The most appealing aspect of the Sky Pirate Wars of Valendor campaign is its remarkably attainable pledge rewards. For a mere $10 you get you a copy signed by Marvel artist Mark Sparacio, who painted the cover. Or for the same amount you could also choose to appear as a character in the comic who is summarily executed by a pirate of your choosing. A $20 pledge grants you a copy of Volume 2 and gives you the chance to name a pirate ship in Volume 3. At $50 you will be drawn into the comic as a captain of your own pirate ship and you’ll receive the original art of that page. This is truly awesome schwag and it’s designed to just rake in the average pledges.
The creators also pledge to donate 14% of the funds to victims of the Aurora, Colorado shooting at the Dark Knight Rises premiere. Everett Soares and Brian Brinlee have a proven web comic and self-published trade. With a great cause and accessible rewards, this campaign deserves some GoD love.
Jeff McComsey, the “Supreme Commander” of the FUBAR 2 project, completed a Kickstarter campaign in September 2011. Within days of his campaign’s start date, he nailed the original pledge goal of $3,000 – he ended up doubling his original goal. FUBAR #2 is a wicked cool comic anthology about the World War II Pacific Theater — with MOTHERFUCKING ZOMBIES!
Forty different contributors had a hand in making this massive collection of zombie short stories a success. The comic squeezed buckets of fresh creative juice out of a genre that’s perilously close to going stale. In an astounding achievement, there’s not a stinker in the bunch and the book even spent some time the New York Times Bestseller list for graphic novels. Jeff McComsey took a few moments of his time to let us pick at his brains for insight into the crowdfunding process; he gives some invaluable advice to anyone looking to dive-in with Kickstarter.
Geeks of Doom: How did your Kickstarter campaigns contribute to the success of FUBAR #2?
Jeff McComsey: It was huge in terms of paying for more books to print initially and putting off those costly reprints for a year or so. The other HUGE aspect of Kickstarter is the marketing and advertising you get from it. In addition to that the backers list once the campaign is over is a great resource to keep fans in the loop about what’s up next.
GoD: Why do you think people are drawn to the idea of crowdfunding?
JM: As a person who backs projects, it’s just a cool way to get exclusive books and other gadgets while supporting creators outside of just lip service and buying material off the shelf. You also get a tiny bit of ownership in the respect that you know you helped a project or creator when they needed it most. Their successes become your successes.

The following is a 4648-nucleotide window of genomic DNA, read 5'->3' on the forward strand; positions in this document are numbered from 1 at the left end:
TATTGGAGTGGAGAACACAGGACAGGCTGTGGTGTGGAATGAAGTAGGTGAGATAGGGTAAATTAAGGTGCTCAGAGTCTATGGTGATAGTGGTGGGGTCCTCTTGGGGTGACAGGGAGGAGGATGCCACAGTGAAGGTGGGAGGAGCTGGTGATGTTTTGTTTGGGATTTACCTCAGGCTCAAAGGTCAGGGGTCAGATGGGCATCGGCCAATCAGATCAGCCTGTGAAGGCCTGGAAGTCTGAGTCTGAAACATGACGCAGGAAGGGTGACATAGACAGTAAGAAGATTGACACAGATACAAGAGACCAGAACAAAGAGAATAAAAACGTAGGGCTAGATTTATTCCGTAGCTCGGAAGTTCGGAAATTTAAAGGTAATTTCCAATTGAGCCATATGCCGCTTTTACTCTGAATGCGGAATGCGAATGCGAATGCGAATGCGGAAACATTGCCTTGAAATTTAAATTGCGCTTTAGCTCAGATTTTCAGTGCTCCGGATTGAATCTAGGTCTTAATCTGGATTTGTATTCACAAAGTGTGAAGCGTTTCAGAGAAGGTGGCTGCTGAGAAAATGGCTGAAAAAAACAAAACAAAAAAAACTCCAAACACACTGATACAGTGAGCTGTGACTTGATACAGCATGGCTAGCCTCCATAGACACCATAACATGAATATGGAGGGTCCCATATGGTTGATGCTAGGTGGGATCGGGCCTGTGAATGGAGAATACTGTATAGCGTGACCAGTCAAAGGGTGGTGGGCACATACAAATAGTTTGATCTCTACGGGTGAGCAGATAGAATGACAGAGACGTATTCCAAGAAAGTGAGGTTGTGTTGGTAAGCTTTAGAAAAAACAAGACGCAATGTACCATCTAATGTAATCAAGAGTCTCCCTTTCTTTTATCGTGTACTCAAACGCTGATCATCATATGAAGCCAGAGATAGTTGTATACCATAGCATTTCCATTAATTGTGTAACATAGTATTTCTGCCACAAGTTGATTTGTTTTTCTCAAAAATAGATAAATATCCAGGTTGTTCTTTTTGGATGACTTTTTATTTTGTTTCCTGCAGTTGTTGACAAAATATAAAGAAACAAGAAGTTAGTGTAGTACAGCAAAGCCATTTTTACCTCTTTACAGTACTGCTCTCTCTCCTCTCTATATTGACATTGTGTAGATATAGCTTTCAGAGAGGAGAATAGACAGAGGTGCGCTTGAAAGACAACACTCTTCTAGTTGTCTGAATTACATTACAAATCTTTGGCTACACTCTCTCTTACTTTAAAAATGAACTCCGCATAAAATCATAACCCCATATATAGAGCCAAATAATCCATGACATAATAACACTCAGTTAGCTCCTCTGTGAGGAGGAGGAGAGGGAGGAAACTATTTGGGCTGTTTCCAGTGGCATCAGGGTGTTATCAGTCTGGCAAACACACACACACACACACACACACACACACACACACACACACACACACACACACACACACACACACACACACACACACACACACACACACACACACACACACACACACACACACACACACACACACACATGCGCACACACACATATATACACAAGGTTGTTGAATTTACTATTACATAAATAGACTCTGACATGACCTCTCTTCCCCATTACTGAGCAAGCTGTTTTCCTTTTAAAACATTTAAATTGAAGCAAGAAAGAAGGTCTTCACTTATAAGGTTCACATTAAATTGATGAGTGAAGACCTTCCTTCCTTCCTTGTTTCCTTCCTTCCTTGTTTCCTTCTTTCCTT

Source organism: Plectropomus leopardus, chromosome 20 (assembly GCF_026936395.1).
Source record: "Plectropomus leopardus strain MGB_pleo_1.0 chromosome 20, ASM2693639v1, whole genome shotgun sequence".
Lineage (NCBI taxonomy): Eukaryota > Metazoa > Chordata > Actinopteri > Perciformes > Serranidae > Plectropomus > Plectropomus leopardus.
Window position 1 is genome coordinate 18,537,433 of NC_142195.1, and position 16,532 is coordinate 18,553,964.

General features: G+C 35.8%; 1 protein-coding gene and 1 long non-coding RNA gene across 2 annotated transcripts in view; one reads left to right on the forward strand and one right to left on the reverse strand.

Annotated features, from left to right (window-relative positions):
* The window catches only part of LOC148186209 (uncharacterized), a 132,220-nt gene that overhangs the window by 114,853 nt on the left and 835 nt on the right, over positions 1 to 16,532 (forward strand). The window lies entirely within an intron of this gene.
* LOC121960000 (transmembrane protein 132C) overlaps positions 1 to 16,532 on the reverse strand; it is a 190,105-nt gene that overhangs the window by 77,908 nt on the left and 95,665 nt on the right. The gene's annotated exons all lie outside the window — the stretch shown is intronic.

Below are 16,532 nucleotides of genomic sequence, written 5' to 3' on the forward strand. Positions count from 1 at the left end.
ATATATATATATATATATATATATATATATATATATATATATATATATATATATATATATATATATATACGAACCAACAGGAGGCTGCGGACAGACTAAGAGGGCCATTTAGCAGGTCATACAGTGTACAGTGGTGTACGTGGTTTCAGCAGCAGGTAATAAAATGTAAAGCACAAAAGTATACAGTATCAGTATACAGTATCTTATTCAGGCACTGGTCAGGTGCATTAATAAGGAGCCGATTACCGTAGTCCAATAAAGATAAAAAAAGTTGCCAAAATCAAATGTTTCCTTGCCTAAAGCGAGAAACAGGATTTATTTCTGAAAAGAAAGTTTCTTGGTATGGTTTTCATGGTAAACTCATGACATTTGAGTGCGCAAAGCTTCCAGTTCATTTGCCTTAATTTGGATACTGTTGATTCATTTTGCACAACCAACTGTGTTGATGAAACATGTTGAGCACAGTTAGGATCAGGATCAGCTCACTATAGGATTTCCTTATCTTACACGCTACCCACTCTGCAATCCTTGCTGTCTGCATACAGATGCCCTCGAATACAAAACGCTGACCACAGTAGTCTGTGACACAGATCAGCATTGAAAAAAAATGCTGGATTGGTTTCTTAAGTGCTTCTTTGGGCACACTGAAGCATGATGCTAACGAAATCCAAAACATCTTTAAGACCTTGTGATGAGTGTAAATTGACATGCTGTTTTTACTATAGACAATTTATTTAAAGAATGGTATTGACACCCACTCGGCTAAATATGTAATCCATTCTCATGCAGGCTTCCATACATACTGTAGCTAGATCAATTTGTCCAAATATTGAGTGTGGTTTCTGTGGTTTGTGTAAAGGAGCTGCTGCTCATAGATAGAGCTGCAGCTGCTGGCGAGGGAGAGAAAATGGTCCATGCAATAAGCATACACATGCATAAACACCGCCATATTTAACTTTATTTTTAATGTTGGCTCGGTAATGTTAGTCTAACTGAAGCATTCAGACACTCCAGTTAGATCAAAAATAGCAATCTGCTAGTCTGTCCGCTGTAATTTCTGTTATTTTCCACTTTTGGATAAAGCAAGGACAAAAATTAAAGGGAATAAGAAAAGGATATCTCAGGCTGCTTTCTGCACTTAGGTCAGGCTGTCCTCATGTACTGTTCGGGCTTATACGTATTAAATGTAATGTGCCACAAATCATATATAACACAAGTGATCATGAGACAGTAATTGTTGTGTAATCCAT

GoD: What convinced you to try out Kickstarter?
JM: I was very cautious about pulling the trigger on the FUBAR Kickstarter, but I had seen a lot of my fellow creators getting more than we were thinking of asking for and essentially just kickstarting issue to issue.
We were offering a 284-page graphic novel for just $3,000. We still planned meticulously. Reward structure and pricing is something you really want to focus on I’ve found.
GoD: I recently completed a review of FUBAR #2 and was very impressed with the quality and variety of the stories. How did you manage such a large group of contributors? Did you seek them out or did they volunteer?
JM: It’s about 50/50. I always have my eyes out for small-press creators that I think would be interested. I also get a few emails a month from folks who want to get involved. I have help from my fellow editors, Steve Becker and Jeff McClleland. A lot of it is staying organized and working with teams as best we can to accommodate busy schedules. It doesn’t hurt that I pencil, ink, grayscale, and letter. If a story needs any or all of those parts done, I can jump in and make sure it gets done for our deadline.
GoD: What advice would you give to people creating a new Kickstarter project?
JM: 1. Focus on reward pricing and structure. Make sure you offer good value on what you are offering. People don’t mind paying a little extra for a KS campaign, but be reasonable. Have rewards for people who just want to give a few bucks AND for people who want to give a few hundred. Factor in shipping ESPECIALLY overseas shipping. Offer specially priced rewards for backers outside the U.S. that have extra shipping factored, Count on about 20-30% of your goal is going to shipping, rewards, and Amazon and Kickstarter.
2. Have a marketing/advertising plan in place before you launch. Press releases and an email list of fans, friends, and family is a must. Prepare an email blast explaining the project and what you’re doing and what you’re asking for on Kickstarter. Shoot that out the second you launch your campaign.
3. It is imperative to get some money on the board FAST in the first 24 hours. It’s worth reaching out to a few friends and family prior to launch and having them back immediately. It’s a perception thing for the most part. You want to start the momentum early and keep it going. A great start to a campaign does just that.
GoD: Your two Kickstarter campaigns went over their funding goals. FUBAR #2 earned 200% of its original goal. What did the extra funding go to?
JM: We’ve always just used the overage to print more books than we initially planned. So far it’s worked out nicely.
GoD: What new projects do you have in the pipeline? Any new crowd-funded campaigns? FUBAR #3 maybe?
JM: We are absolutely Kickstarting FUBAR: American History Z in the late Fall, so keep your eyes peeled.